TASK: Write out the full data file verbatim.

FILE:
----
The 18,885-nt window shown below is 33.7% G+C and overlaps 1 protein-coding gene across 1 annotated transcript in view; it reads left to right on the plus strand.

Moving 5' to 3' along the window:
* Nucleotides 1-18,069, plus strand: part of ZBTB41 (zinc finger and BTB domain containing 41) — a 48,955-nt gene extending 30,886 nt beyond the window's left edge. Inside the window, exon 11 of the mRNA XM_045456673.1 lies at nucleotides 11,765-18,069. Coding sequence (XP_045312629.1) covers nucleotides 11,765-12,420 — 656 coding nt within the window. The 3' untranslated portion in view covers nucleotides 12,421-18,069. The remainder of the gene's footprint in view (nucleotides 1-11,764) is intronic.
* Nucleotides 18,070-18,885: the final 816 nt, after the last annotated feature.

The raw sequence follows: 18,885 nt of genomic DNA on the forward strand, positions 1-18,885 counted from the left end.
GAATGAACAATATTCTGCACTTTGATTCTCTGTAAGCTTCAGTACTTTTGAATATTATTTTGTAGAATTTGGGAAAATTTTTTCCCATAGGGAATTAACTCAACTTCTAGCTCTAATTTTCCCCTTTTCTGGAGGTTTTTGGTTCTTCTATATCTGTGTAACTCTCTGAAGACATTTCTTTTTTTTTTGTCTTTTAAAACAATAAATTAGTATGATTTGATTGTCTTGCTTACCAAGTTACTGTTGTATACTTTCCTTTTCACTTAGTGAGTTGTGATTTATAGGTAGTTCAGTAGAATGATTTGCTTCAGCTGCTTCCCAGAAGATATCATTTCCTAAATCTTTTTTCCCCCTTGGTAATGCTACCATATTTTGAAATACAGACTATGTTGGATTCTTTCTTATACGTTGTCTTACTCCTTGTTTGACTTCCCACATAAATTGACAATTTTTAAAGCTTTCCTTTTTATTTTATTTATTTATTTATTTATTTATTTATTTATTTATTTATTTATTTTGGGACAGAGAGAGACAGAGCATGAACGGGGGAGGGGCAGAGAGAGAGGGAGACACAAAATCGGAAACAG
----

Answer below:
The 18,885-nt window shown below is 33.7% G+C and overlaps 1 protein-coding gene across 1 annotated transcript in view; it reads left to right on the plus strand.

Moving 5' to 3' along the window:
* Nucleotides 1-18,069, plus strand: part of ZBTB41 (zinc finger and BTB domain containing 41) — a 48,955-nt gene extending 30,886 nt beyond the window's left edge. Inside the window, exon 11 of the mRNA XM_045456673.1 lies at nucleotides 11,765-18,069. Coding sequence (XP_045312629.1) covers nucleotides 11,765-12,420 — 656 coding nt within the window. The 3' untranslated portion in view covers nucleotides 12,421-18,069. The remainder of the gene's footprint in view (nucleotides 1-11,764) is intronic.
* Nucleotides 18,070-18,885: the final 816 nt, after the last annotated feature.

The raw sequence follows: 18,885 nt of genomic DNA on the forward strand, positions 1-18,885 counted from the left end.
GAATGAACAATATTCTGCACTTTGATTCTCTGTAAGCTTCAGTACTTTTGAATATTATTTTGTAGAATTTGGGAAAATTTTTTCCCATAGGGAATTAACTCAACTTCTAGCTCTAATTTTCCCCTTTTCTGGAGGTTTTTGGTTCTTCTATATCTGTGTAACTCTCTGAAGACATTTCTTTTTTTTTTGTCTTTTAAAACAATAAATTAGTATGATTTGATTGTCTTGCTTACCAAGTTACTGTTGTATACTTTCCTTTTCACTTAGTGAGTTGTGATTTATAGGTAGTTCAGTAGAATGATTTGCTTCAGCTGCTTCCCAGAAGATATCATTTCCTAAATCTTTTTTCCCCCTTGGTAATGCTACCATATTTTGAAATACAGACTATGTTGGATTCTTTCTTATACGTTGTCTTACTCCTTGTTTGACTTCCCACATAAATTGACAATTTTTAAAGCTTTCCTTTTTATTTTATTTATTTATTTATTTATTTATTTATTTATTTATTTATTTATTTTGGGACAGAGAGAGACAGAGCATGAACGGGGGAGGGGCAGAGAGAGAGGGAGACACAAAATCGGAAACAG